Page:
Advertisements can be useful in generating income on for a web publisher, but annoying for the reader. To minimize the annoyance I am trying more selective ads. If you go to my Web Design notes you will likely see no ads.
But if you are referred to the same web page from a link on a commercial web site (one with COM or CO in the name), you will see ads. I did this by including code to check the referring URL. Additional CSS is used to adjust the page to make room for the ads, when required.
If the user enters the URL directly in the browser there will be no referring URL and so no ads will appear. Similarly, if they click on a link elsewhere in on my web site, or are referred from a GOV, ORG or EDU site, there will be no ads.
The reasoning behind this is that the people who find the page via a web search (such as from Google) are likely to be interested in the general topic and might find the ads useful. Those directed specifically to the site are more likely to be interested in the specific page content and less interested in the ads.
Hopefully the result is ads for those people more likely to appreciate them and no ads for those who do not.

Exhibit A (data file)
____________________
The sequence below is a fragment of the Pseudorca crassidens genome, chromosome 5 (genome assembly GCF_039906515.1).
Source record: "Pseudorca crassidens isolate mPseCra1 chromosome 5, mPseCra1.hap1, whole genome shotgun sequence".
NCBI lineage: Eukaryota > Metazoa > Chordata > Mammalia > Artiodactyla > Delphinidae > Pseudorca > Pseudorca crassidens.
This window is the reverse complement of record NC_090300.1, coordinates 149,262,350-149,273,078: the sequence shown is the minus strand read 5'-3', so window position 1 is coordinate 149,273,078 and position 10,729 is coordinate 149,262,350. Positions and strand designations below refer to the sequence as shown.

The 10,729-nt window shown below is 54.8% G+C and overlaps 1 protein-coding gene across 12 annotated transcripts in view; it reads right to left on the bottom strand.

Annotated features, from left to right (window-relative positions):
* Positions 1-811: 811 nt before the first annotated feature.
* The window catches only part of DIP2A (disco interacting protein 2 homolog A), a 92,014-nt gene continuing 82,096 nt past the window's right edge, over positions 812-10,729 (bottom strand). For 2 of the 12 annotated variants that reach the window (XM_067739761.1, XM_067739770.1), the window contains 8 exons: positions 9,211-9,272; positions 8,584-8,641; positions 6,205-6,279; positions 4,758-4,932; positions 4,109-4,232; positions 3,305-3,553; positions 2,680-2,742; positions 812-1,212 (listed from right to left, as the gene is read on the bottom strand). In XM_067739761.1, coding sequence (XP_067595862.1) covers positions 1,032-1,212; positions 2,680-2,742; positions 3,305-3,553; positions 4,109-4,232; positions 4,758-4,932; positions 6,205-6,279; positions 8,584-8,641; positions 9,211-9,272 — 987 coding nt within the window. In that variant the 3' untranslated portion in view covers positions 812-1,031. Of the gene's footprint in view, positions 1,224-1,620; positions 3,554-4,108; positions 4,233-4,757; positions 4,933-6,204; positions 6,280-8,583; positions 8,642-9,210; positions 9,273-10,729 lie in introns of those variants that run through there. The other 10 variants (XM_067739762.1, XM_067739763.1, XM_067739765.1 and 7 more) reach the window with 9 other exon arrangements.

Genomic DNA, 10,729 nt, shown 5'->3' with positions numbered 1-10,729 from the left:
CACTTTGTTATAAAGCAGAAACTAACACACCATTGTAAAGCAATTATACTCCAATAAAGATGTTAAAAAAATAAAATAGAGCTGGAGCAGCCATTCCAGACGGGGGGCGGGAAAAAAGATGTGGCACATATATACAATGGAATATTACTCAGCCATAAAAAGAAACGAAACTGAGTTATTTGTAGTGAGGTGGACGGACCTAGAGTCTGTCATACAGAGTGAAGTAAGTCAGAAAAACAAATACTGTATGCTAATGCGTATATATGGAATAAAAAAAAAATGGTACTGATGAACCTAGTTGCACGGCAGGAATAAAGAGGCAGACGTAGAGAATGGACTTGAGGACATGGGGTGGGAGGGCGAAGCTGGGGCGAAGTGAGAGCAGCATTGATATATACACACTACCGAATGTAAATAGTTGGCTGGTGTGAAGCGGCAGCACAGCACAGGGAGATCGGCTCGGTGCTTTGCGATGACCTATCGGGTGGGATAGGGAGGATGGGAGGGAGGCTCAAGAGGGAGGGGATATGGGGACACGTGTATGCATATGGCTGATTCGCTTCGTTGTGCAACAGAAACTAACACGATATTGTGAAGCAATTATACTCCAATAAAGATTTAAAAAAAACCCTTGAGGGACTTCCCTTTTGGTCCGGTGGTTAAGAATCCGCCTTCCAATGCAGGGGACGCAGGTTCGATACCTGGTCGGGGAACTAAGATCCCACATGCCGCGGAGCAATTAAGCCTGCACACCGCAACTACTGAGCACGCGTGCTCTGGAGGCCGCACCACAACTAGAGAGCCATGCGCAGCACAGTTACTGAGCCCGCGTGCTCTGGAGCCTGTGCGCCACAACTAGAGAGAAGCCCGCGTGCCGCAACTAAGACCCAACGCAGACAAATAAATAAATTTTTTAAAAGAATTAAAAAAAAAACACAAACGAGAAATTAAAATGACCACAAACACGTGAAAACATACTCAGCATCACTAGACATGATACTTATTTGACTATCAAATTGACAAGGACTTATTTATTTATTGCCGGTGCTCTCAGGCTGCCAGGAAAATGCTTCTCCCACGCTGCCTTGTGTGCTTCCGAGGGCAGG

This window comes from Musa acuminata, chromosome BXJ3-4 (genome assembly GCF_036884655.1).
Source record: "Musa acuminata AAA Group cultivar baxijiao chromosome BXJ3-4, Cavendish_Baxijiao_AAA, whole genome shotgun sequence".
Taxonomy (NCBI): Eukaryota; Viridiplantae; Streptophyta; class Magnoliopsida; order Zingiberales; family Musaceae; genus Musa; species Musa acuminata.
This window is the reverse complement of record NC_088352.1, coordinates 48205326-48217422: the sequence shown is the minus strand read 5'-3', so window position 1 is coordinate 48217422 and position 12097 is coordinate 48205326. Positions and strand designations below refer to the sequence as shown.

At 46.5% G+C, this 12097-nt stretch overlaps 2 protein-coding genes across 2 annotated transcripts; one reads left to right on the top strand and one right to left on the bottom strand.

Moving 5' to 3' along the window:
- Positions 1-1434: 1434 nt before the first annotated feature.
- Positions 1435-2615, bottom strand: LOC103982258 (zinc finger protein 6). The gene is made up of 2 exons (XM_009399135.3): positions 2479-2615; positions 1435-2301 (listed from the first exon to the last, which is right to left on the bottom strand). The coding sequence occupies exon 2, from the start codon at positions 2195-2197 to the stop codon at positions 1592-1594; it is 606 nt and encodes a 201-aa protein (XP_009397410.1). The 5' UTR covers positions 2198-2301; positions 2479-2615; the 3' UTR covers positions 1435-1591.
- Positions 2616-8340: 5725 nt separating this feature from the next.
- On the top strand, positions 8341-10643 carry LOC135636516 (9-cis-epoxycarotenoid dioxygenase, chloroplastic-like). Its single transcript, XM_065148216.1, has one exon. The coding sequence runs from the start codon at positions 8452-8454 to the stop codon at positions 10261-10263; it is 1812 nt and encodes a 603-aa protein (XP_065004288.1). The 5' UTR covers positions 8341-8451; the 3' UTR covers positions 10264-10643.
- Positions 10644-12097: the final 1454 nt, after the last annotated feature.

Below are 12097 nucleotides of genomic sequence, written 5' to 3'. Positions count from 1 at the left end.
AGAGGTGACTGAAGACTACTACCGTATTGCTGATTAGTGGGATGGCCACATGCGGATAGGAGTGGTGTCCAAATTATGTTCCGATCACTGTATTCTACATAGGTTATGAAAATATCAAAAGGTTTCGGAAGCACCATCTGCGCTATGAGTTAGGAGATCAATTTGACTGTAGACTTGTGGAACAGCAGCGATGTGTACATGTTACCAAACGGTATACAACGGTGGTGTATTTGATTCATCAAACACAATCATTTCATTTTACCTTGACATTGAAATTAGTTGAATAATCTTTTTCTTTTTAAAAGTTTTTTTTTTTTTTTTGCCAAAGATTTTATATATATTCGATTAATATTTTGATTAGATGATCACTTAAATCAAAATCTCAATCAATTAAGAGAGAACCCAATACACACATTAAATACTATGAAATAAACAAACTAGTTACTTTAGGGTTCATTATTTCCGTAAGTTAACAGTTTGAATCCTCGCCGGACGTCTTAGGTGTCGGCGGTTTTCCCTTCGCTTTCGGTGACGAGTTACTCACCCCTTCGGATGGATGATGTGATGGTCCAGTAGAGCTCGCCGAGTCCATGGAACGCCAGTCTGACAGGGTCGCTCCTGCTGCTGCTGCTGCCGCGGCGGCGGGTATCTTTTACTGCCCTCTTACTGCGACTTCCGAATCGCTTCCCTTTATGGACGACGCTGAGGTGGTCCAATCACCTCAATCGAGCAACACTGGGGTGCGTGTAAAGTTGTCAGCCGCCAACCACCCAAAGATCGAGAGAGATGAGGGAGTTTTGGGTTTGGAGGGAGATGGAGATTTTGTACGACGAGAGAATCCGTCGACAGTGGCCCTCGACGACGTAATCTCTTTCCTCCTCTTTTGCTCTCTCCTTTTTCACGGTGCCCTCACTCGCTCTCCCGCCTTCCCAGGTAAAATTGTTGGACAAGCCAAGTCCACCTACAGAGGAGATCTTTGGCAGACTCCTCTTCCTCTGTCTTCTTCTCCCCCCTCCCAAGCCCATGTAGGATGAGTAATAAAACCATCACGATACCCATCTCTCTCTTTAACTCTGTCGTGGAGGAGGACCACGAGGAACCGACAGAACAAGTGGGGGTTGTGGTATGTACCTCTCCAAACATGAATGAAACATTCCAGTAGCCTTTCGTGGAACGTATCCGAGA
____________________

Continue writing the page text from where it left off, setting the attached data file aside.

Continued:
I have also implemented the same technique on the ACS Digital Library. This was tricky as the digital library uses HTML frames. Simply checking the referring URL didn't work, as the referring URL of the web page displayed is always the digital library site. I had to insert code in the frame HTML to store the referring URL and pass it on.
Please let me know if there are problems with this. The code may not be foolproof, but if the only harm is to display an ad occasionally when there should be none, or not display one when there should, it does not much matter.
ps: One exception I make is for people using Google's Scholar search facility. Google Scholar has a COM address but I suppress the ads anyway. Academics are likely to grumble about ads and don't have much money to buy things anyway. ;-)